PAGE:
Weber Fire investigation inches slowly forward
Decision on charges now up to DA, feds
According to the Montezuma County Sheriff’s Office, the investigation of the Weber Fire has been completed and is now in the hands of the 22nd Judicial District Attorney’s Office.
In late June, the Bureau of Land Management and the sheriff’s office reported the investigation had zeroed in on a juvenile as the potential suspect in causing the 10,133-acre blaze that sparked on the afternoon of June 22.
On Monday, Sheriff Dennis Spruell confirmed that it was a local juvenile who had intentionally set the fire.
District Attorney Russell Wasley referred all questions to James Candaleria of the U.S. Attorney’s Office.
When contacted, Candaleria said he could not comment on who would prosecute the case until formal charges are filed.
He added that the Weber Fire case had been an active investigation by federal authorities for some time, but added he could not comment any further at this time.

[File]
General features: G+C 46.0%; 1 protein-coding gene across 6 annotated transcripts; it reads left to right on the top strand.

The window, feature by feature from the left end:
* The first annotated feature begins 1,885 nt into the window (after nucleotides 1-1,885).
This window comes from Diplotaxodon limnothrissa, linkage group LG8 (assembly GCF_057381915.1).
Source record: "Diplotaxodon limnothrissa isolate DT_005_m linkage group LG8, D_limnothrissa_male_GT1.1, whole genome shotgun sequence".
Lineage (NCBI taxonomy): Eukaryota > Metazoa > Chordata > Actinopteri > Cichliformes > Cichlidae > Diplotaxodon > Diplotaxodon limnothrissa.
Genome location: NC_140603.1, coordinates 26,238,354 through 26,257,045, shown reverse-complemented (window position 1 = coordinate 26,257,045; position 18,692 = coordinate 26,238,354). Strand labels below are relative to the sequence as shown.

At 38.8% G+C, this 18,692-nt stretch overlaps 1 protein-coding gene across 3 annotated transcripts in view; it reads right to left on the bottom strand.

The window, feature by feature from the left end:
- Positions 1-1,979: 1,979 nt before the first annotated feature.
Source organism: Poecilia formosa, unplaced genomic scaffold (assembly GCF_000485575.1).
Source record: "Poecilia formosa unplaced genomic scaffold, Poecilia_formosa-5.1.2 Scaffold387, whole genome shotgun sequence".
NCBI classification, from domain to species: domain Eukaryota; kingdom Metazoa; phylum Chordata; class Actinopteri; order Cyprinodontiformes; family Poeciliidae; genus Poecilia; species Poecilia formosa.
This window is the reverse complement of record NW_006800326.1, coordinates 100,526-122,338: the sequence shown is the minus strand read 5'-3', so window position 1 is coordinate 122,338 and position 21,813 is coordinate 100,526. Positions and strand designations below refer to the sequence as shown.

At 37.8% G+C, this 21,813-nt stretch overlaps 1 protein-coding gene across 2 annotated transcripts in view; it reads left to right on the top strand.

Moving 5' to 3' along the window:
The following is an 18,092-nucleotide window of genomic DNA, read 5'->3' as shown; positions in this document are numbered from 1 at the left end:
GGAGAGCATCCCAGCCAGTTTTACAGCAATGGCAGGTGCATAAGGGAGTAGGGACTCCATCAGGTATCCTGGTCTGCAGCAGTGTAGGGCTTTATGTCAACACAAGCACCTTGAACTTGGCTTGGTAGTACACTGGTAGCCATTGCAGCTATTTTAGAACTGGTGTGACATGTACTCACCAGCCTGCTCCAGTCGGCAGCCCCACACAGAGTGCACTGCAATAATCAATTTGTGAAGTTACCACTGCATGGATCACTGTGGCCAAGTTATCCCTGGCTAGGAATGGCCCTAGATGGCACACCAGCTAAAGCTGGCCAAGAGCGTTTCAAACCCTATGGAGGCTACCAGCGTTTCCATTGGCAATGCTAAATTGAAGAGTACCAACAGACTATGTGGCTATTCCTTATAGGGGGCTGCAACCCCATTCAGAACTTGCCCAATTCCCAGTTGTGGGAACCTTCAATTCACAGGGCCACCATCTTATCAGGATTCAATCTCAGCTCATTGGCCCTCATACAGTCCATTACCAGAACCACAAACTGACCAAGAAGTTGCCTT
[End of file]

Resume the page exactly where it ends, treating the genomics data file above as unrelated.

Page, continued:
Spruell said authorities targeted a suspect within days of the fire beginning, and now it is up to the district attorney to decide what to do and whether to prosecute a juvenile.
“It wasn’t an accident,” Spruell said of the fire.
For more than two months authorities have been tight-lipped on the investigation.
Shannon Borders, BLM public affairs specialist for the Southwest District, said last week that the case was still under investigation, so no information could be released.
Montezuma County Sheriff’s Office Lt. Ted Meador has repeatedly said during the past two months that the holdup to any prosecution of the fire is unknown because federal officials or local officials would be the ones in charging and prosecuting the juvenile.
Spruell, on Monday, said he would be releasing the information on the investigation as soon as it was allowed.
The fire, estimated to have cost $3.2 million to fight, started about six miles south of Mancos and was fully contained July 5.